Friday, January 6, 2012

Embedded Java

Embedded Java sounds almost like an oxymoron. Taking a high level, large, interpreted language like Java and using it in an application field dominated by assembly and C certainly seems odd. But it's a reality.

For one thing, the microcontrollers of today are not the limited 1K to 2K ROM, 8-bit, 200kHz machine cycle rate CPUs of yesteryear. They're more powerful than the desktop systems of 10-15 years ago in many cases. And we were playing Quake II on those. So maybe Java isn't quite such a stretch, after all.

NanoVM is a small, subscale Java-ish virtual machine that runs on tiny 8-bit microcontrollers like the AVR ATMega8. It's not a full Java, but it covers most of what's interesting to the microcontroller programmer.

The JStamp is a Java development system for the aJile micros. It's also not a full Java SE implementation (what would you do with the extra bits, even if it was?), but it is a verifiable real-time Java system for embedded development.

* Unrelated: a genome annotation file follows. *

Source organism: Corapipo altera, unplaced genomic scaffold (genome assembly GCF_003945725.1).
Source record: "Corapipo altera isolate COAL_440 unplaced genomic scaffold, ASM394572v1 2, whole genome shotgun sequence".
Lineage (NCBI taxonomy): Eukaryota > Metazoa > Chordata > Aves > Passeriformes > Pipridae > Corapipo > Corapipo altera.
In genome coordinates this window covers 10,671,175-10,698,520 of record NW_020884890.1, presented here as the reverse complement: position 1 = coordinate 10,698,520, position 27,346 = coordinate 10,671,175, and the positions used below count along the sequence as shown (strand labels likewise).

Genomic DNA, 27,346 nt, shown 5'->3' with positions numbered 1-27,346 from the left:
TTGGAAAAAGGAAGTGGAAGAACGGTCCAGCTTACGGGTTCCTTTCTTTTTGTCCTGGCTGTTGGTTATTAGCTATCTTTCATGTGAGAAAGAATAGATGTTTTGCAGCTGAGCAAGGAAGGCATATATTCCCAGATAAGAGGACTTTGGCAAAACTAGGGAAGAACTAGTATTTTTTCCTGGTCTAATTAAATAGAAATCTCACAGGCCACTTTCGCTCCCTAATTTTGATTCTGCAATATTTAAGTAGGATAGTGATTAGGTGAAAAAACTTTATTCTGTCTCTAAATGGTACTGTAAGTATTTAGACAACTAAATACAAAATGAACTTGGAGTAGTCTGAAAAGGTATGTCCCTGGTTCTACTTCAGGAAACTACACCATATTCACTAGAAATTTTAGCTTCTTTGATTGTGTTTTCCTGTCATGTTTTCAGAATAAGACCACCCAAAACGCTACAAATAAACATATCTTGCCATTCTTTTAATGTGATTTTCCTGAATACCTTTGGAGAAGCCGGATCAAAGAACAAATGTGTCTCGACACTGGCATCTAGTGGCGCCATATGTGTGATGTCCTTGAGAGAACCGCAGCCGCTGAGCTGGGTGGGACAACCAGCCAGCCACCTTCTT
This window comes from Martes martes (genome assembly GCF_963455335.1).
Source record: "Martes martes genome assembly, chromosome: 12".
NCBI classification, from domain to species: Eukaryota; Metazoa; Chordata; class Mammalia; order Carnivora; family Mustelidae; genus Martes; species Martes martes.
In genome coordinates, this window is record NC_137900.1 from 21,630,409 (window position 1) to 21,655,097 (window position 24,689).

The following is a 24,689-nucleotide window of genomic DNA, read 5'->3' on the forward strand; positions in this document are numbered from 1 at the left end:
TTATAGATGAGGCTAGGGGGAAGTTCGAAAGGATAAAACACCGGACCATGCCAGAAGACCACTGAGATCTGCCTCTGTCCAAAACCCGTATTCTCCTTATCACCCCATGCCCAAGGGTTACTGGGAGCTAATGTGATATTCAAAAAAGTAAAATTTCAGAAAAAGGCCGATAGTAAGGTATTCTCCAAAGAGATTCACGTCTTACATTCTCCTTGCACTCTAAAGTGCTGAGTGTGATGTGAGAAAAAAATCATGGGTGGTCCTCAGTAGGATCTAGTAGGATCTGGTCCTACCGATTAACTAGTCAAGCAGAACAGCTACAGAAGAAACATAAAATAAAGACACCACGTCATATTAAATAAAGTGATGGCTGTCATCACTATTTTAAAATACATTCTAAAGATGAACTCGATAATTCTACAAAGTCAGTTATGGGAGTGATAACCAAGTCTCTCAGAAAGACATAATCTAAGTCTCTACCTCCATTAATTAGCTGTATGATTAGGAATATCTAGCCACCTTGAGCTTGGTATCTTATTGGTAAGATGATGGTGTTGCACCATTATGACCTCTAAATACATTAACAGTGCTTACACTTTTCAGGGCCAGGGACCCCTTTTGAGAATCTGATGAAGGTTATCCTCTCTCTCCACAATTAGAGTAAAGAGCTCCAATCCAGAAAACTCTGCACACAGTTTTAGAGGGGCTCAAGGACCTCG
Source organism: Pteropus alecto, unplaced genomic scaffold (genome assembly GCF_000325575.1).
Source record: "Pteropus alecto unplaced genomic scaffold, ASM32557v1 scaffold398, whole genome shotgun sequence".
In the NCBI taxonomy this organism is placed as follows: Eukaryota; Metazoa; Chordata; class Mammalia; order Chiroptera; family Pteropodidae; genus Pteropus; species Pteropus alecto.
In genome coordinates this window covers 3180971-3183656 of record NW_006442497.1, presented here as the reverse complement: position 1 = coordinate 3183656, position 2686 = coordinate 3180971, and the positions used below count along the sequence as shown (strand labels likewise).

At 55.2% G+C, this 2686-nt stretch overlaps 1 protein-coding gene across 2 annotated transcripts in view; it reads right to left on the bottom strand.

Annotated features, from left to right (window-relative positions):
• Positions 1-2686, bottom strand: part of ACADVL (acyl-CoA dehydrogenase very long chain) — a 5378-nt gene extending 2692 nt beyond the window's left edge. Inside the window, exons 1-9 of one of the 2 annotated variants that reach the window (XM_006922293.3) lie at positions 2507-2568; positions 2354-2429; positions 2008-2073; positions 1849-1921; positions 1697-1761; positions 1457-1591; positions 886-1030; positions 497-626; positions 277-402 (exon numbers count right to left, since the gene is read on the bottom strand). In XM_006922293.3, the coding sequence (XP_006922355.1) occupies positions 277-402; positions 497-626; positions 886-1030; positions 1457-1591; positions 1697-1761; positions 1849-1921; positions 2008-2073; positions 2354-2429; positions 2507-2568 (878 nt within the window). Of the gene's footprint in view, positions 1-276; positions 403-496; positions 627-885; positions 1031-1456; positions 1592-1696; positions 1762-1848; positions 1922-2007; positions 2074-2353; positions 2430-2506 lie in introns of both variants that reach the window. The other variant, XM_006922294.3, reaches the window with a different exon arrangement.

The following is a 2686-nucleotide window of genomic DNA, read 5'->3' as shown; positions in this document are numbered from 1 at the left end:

Also, IS2T has MicroEJ, another embedded Java for a number of processors. Everything from the basics of execution and I/O up to GUIs, SOAs, and safety-critical libraries are available.

I still remember when it was considered laughable to consider a C-language embedded development system. But it has either nudged assembly out of the top spot for embedded development or is close to it, now. Any language that is popular enough can be brought to the task now, and Java is no exception.

It's all just a bunch of ones and zeroes in the end.